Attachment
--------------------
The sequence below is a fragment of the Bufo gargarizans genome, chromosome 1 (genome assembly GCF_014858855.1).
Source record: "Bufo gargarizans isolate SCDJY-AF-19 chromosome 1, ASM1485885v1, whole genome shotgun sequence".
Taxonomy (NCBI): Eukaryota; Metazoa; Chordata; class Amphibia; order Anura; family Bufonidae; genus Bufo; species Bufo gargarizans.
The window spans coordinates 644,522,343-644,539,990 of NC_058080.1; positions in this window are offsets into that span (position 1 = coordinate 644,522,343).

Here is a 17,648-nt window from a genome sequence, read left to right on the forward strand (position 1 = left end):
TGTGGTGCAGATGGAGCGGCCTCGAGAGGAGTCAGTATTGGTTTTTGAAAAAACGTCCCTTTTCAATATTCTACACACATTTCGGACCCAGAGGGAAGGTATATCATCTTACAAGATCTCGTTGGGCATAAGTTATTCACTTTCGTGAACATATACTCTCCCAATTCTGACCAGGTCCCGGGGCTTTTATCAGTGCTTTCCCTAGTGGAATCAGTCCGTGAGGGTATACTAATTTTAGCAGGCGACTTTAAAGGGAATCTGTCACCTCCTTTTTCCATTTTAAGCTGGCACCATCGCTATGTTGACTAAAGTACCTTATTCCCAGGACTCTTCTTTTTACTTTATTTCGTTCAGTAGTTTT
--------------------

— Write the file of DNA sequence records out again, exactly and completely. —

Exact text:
The sequence below is a fragment of the Bufo gargarizans genome, chromosome 1 (genome assembly GCF_014858855.1).
Source record: "Bufo gargarizans isolate SCDJY-AF-19 chromosome 1, ASM1485885v1, whole genome shotgun sequence".
Taxonomy (NCBI): Eukaryota; Metazoa; Chordata; class Amphibia; order Anura; family Bufonidae; genus Bufo; species Bufo gargarizans.
The window spans coordinates 644,522,343-644,539,990 of NC_058080.1; positions in this window are offsets into that span (position 1 = coordinate 644,522,343).

Here is a 17,648-nt window from a genome sequence, read left to right on the forward strand (position 1 = left end):
TGTGGTGCAGATGGAGCGGCCTCGAGAGGAGTCAGTATTGGTTTTTGAAAAAACGTCCCTTTTCAATATTCTACACACATTTCGGACCCAGAGGGAAGGTATATCATCTTACAAGATCTCGTTGGGCATAAGTTATTCACTTTCGTGAACATATACTCTCCCAATTCTGACCAGGTCCCGGGGCTTTTATCAGTGCTTTCCCTAGTGGAATCAGTCCGTGAGGGTATACTAATTTTAGCAGGCGACTTTAAAGGGAATCTGTCACCTCCTTTTTCCATTTTAAGCTGGCACCATCGCTATGTTGACTAAAGTACCTTATTCCCAGGACTCTTCTTTTTACTTTATTTCGTTCAGTAGTTTT